Informations and abstract
Keywords: Metamorphosis, Migration; Humanity; Border; Time.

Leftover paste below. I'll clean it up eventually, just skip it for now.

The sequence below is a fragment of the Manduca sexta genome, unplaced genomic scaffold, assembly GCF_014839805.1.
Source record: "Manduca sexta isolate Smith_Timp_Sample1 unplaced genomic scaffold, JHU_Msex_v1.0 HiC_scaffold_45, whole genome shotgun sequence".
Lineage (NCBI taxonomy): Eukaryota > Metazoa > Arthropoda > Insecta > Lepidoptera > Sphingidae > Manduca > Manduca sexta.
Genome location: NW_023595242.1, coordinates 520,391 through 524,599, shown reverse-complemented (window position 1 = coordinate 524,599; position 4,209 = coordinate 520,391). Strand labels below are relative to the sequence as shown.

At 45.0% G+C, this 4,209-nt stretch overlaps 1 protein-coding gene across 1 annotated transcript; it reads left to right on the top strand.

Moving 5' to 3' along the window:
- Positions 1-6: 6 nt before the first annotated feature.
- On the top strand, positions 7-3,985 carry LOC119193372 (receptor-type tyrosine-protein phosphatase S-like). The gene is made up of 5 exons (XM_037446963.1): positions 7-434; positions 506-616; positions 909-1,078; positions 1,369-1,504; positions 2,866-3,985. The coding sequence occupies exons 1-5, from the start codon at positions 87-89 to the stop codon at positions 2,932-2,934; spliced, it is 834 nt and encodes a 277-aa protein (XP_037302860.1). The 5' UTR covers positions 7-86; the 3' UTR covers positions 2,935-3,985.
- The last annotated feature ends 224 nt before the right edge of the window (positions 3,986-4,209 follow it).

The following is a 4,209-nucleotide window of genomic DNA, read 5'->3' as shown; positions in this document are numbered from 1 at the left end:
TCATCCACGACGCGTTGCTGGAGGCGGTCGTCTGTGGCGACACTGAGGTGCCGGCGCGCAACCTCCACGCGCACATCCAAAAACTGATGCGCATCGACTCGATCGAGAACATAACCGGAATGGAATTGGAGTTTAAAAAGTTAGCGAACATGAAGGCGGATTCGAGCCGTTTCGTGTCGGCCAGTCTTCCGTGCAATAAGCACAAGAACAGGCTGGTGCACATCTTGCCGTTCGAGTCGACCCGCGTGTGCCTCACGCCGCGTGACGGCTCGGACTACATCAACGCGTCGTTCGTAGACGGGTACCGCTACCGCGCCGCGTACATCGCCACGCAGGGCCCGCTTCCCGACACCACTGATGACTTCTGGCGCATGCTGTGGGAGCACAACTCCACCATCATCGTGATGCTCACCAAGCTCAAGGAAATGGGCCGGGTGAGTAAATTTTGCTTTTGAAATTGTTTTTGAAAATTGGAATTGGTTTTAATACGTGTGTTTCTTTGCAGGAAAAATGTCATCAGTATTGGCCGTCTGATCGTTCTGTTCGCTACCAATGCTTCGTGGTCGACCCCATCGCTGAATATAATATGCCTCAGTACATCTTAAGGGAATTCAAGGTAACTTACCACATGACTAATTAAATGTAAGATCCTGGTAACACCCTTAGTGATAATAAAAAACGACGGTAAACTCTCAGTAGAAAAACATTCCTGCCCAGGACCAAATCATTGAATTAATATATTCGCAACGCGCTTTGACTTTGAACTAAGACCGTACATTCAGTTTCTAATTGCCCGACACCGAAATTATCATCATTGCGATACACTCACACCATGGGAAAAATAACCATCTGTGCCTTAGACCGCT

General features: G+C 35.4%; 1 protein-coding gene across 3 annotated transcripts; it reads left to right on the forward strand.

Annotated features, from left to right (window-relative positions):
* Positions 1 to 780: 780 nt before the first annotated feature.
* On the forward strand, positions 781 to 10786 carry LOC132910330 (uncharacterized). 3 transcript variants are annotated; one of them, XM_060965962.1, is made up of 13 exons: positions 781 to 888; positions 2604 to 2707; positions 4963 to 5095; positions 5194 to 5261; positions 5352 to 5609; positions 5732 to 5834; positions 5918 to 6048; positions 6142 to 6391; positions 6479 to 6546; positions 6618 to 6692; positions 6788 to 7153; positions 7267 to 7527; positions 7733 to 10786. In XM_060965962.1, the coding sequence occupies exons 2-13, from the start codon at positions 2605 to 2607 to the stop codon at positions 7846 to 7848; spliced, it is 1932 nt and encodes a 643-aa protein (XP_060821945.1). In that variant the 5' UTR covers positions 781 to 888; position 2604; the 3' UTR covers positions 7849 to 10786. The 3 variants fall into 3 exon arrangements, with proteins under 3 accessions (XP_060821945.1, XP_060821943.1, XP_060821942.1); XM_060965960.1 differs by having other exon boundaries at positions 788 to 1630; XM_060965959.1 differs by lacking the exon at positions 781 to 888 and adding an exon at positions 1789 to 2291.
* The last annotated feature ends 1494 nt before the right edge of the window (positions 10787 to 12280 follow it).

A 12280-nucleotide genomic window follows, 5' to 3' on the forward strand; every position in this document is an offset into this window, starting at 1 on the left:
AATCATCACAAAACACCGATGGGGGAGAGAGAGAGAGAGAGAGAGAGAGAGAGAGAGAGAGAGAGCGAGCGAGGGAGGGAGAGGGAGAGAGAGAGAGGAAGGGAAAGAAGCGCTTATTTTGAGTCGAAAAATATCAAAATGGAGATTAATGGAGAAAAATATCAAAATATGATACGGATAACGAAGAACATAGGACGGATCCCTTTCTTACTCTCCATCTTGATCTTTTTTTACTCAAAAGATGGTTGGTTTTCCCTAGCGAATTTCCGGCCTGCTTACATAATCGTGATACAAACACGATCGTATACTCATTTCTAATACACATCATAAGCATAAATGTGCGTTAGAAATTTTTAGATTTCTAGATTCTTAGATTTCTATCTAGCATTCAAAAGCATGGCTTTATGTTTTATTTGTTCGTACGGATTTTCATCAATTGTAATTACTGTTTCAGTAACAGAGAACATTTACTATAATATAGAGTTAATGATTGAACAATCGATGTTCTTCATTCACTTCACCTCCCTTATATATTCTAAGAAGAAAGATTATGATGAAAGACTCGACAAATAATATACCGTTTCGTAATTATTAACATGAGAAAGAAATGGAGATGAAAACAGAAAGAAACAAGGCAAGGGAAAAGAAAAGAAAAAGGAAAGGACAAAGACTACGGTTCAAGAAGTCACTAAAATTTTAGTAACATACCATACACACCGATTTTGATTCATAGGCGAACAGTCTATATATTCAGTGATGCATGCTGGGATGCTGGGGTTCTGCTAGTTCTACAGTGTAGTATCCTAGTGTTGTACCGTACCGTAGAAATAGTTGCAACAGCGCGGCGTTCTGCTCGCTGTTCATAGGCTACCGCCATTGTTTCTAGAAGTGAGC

This paper presents the results of a brief ethnography undertaken in the Greek city of Patras, through which the author observed the living conditions of migrants - and in particular asylum seekers - who lived hidden around the harbor and attempted to enter Europe by clandestinely embarking on a ferryboat. From the migrants' narratives of their existential condition in Greece, "animal metaphors" often emerge. The paper thus offers an interpretative framework by drawing on Frank Kafka's threshold between humans and subhumans and Elias Canetti's insights on masses and power. Both Kafka and Canetti were Jewish authors, and de-territorialised individuals, who both reflected on "metamorphosis" and so enabled us to use this rhetorical figure to consider Europe's legal gateways and their construction and exclusion of clandestine migrants. In the comparison between migration and metamorphosis, this paper reframes Gregor Samsa, the protagonist of Kafka's "Metamorphosis", as the archetype of the modern migrant. In so doing, the paper deals with the metamorphosis of the migrants' identity, by conceiving Greece as the anteroom of Europe and rights, as a non-place where both migrants and Greeks live through their infinite wait and their animalization.